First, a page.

Urban cowboys to face tough 4WD driving test
Sydney Morning HeraldTuesday 22 June 2004
|By Alexandra Smith
Four-wheel-drive owners should have a special licence and be made to sit off-road driving skill tests before taking to the city streets, a federal parliamentary report recommends.
The report on national road safety, tabled in Parliament yesterday, urges the Federal Government to develop a national licensing system, targeting owners of four-wheel-drives and caravans.
"Driving conditions in these vehicles are sufficiently different from those in standard cars to warrant such an approach," the report says.
One submission, published in the report, says four-wheel driving tests would ensure drivers understood and could competently handle their off-road vehicles in all conditions.
Four-wheel-drives account for about 20 per cent of new car sales, but as the love affair with off-road vehicles grows so too does the number of four-wheel-drives involved in fatal crashes, research has shown.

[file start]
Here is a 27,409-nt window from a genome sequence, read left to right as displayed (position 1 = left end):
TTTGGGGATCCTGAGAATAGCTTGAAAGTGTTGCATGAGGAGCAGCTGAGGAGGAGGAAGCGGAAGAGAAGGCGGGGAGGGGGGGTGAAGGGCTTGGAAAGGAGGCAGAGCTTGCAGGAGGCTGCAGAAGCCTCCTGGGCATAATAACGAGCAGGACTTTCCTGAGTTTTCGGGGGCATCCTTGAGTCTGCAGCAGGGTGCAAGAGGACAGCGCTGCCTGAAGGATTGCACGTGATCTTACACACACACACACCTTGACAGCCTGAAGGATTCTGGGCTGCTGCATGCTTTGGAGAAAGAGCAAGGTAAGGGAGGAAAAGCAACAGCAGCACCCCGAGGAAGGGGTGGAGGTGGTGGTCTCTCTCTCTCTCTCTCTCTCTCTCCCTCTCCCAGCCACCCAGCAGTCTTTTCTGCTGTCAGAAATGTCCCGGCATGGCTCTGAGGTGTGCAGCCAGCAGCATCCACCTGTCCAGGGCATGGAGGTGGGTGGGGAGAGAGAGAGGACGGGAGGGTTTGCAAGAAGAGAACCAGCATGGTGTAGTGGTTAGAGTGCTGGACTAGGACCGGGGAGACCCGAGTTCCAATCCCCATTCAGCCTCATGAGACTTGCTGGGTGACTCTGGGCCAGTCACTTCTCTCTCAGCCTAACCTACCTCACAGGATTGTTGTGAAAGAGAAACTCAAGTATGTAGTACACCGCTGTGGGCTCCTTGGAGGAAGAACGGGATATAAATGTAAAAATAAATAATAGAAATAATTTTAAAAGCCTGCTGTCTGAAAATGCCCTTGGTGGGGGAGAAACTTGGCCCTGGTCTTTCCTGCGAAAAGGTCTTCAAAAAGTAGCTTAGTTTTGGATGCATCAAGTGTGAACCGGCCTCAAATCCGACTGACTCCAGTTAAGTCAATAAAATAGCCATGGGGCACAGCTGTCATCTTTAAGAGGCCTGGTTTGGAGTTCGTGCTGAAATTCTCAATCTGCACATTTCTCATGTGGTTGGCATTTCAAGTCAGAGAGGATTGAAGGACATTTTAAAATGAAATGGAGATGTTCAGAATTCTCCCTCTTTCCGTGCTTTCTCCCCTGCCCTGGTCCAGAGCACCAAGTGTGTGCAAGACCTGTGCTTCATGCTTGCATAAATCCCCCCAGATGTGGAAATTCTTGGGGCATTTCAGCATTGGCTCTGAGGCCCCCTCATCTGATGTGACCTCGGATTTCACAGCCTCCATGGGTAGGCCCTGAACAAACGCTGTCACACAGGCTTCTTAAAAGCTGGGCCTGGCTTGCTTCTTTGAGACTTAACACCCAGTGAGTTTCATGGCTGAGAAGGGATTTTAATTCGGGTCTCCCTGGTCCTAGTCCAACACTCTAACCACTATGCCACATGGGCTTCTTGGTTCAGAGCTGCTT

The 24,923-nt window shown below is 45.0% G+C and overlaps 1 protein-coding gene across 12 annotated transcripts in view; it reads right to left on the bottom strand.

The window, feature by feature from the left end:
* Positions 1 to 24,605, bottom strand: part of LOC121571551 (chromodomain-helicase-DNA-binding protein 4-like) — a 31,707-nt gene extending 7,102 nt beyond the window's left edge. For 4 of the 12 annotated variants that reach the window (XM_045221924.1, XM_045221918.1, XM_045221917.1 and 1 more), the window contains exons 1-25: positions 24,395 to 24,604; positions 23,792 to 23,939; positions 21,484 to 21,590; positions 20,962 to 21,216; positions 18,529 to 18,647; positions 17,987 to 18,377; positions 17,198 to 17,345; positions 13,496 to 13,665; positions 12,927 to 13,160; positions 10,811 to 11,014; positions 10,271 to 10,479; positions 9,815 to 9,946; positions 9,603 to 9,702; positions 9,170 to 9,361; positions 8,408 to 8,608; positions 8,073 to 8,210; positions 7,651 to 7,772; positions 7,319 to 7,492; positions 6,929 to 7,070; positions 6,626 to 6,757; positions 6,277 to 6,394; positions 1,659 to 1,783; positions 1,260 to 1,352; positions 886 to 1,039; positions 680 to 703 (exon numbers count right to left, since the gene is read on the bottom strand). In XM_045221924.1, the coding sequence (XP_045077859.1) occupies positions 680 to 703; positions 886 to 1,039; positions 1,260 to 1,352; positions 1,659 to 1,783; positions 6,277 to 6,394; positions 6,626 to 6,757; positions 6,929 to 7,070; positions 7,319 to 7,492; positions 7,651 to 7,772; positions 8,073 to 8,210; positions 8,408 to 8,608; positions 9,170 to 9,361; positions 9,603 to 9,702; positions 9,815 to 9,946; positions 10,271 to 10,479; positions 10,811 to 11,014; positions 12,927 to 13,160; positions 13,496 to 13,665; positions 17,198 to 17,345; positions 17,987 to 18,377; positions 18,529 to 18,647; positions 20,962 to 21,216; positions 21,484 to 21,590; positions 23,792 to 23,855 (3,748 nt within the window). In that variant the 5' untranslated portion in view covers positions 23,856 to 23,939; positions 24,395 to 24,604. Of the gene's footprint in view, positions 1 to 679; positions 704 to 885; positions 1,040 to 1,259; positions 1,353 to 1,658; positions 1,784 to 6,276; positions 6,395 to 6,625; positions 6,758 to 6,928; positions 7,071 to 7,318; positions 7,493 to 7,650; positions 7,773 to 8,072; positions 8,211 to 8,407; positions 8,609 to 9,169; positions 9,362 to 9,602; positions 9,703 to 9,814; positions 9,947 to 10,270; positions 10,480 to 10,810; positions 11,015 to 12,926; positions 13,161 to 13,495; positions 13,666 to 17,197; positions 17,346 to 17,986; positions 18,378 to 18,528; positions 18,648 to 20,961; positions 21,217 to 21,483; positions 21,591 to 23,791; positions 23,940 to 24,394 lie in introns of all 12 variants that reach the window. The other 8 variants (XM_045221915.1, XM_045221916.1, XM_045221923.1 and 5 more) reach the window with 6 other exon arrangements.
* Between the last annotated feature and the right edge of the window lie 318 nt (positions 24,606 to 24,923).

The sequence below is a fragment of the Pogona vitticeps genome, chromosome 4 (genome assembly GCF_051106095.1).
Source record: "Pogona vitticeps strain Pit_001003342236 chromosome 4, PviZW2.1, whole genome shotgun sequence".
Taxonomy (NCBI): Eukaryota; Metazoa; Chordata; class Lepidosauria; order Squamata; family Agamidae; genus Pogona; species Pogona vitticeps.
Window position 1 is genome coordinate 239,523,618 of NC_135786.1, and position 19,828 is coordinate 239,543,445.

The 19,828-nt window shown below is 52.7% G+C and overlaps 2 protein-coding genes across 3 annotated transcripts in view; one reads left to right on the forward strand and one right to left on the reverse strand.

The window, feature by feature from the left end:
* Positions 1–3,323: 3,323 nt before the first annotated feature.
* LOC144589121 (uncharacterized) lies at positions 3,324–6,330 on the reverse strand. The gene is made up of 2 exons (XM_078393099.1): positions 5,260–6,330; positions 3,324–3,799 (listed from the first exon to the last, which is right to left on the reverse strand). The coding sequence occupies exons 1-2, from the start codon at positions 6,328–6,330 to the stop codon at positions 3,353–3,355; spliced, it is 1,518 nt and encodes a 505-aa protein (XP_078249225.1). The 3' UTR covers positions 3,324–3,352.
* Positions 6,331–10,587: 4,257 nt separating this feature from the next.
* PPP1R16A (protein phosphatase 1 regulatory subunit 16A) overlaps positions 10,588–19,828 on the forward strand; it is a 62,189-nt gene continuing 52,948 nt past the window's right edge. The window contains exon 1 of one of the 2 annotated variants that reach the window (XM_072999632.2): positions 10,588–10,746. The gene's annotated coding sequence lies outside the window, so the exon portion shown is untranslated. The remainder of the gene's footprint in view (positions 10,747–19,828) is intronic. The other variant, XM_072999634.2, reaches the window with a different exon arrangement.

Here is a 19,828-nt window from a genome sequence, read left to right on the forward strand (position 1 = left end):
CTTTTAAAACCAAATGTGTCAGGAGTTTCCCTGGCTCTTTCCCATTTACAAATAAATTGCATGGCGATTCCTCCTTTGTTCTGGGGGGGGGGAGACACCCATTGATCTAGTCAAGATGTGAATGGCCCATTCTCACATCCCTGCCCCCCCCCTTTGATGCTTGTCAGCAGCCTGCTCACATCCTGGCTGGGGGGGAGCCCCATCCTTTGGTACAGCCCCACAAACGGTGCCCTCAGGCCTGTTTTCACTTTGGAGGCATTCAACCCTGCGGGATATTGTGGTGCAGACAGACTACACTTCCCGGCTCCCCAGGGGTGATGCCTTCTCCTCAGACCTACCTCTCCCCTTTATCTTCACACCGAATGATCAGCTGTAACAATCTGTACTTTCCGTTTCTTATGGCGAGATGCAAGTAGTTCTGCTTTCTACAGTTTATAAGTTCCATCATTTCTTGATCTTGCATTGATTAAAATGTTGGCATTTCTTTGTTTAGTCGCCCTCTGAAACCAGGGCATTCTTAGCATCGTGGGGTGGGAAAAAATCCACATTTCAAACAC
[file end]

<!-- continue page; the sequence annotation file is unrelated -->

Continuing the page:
Analysis published last year by the Australian Transport Safety Bureau found that over the nine years to 1998 the number of fatal four-wheel drive crashes rose 85 per cent.
An accredited trainer with the Australian National Four Wheel Drive Council, Norman Bee, said he was supportive of extra training for drivers who used their four-wheel-drives for recreational purposes.
But Mr Bee, head of the council's South Australian driver training unit, said he did not think drivers should have to undergo training if they did not buy their four-wheel-drive to drive off road.
"I don't think you can make the training mandatory for those type of people."
The chief executive of the Pedestrian Council of Australia, Harold Scruby, has been pushing for special licences for all four-wheel-drives over two tonnes for several years.
"What they really are trucks made to look like cars," Mr Scruby said.
"People who drive trucks don't have standard licences, so why should drivers of LandCruisers and Pajeros have standard licenses?"
The chairman of the committee that produced the report, the Queensland MP Paul Neville, said the inquiry identified measures that could reduce the national road toll.
The report called for 50kmh limits on all suburban roads in Australia and a 60kmh limit on urban arterial roads.
Mr Neville said that every year about 1700 people died in road accidents in Australia and many more were seriously injured.